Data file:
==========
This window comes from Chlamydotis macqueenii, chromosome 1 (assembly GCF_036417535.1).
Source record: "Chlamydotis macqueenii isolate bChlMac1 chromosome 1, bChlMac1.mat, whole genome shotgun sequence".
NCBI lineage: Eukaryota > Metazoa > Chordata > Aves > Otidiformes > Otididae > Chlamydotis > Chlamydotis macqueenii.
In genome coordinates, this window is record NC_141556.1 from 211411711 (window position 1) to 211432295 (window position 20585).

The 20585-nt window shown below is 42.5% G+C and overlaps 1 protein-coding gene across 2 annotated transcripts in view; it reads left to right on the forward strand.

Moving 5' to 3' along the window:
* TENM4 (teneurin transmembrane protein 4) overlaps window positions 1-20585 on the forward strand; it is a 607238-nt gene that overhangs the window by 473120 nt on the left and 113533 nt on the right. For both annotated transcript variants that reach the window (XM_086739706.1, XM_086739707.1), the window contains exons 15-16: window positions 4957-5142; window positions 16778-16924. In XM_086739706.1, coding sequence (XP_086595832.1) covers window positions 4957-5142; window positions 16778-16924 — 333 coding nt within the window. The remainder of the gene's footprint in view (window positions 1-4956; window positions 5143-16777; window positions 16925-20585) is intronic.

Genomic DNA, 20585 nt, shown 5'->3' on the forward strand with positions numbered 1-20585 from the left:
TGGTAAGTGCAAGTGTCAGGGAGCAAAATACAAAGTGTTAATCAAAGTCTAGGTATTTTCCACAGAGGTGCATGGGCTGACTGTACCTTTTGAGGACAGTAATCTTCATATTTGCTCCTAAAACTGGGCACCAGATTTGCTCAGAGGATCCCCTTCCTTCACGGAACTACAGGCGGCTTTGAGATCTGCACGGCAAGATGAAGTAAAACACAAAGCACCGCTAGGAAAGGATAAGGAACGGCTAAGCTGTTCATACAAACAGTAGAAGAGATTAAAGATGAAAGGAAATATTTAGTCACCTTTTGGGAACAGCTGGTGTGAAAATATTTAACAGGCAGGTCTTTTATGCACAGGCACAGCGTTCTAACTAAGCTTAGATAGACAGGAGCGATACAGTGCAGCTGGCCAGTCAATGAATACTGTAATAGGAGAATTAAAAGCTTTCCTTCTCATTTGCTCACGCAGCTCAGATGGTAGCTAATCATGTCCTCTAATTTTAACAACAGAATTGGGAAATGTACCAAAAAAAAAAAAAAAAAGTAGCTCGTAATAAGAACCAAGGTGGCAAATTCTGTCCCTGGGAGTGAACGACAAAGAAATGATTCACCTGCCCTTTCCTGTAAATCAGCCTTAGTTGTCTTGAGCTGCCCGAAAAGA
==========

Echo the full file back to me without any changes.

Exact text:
This window comes from Chlamydotis macqueenii, chromosome 1 (assembly GCF_036417535.1).
Source record: "Chlamydotis macqueenii isolate bChlMac1 chromosome 1, bChlMac1.mat, whole genome shotgun sequence".
NCBI lineage: Eukaryota > Metazoa > Chordata > Aves > Otidiformes > Otididae > Chlamydotis > Chlamydotis macqueenii.
In genome coordinates, this window is record NC_141556.1 from 211411711 (window position 1) to 211432295 (window position 20585).

The 20585-nt window shown below is 42.5% G+C and overlaps 1 protein-coding gene across 2 annotated transcripts in view; it reads left to right on the forward strand.

Moving 5' to 3' along the window:
* TENM4 (teneurin transmembrane protein 4) overlaps window positions 1-20585 on the forward strand; it is a 607238-nt gene that overhangs the window by 473120 nt on the left and 113533 nt on the right. For both annotated transcript variants that reach the window (XM_086739706.1, XM_086739707.1), the window contains exons 15-16: window positions 4957-5142; window positions 16778-16924. In XM_086739706.1, coding sequence (XP_086595832.1) covers window positions 4957-5142; window positions 16778-16924 — 333 coding nt within the window. The remainder of the gene's footprint in view (window positions 1-4956; window positions 5143-16777; window positions 16925-20585) is intronic.

Genomic DNA, 20585 nt, shown 5'->3' on the forward strand with positions numbered 1-20585 from the left:
TGGTAAGTGCAAGTGTCAGGGAGCAAAATACAAAGTGTTAATCAAAGTCTAGGTATTTTCCACAGAGGTGCATGGGCTGACTGTACCTTTTGAGGACAGTAATCTTCATATTTGCTCCTAAAACTGGGCACCAGATTTGCTCAGAGGATCCCCTTCCTTCACGGAACTACAGGCGGCTTTGAGATCTGCACGGCAAGATGAAGTAAAACACAAAGCACCGCTAGGAAAGGATAAGGAACGGCTAAGCTGTTCATACAAACAGTAGAAGAGATTAAAGATGAAAGGAAATATTTAGTCACCTTTTGGGAACAGCTGGTGTGAAAATATTTAACAGGCAGGTCTTTTATGCACAGGCACAGCGTTCTAACTAAGCTTAGATAGACAGGAGCGATACAGTGCAGCTGGCCAGTCAATGAATACTGTAATAGGAGAATTAAAAGCTTTCCTTCTCATTTGCTCACGCAGCTCAGATGGTAGCTAATCATGTCCTCTAATTTTAACAACAGAATTGGGAAATGTACCAAAAAAAAAAAAAAAAAGTAGCTCGTAATAAGAACCAAGGTGGCAAATTCTGTCCCTGGGAGTGAACGACAAAGAAATGATTCACCTGCCCTTTCCTGTAAATCAGCCTTAGTTGTCTTGAGCTGCCCGAAAAGA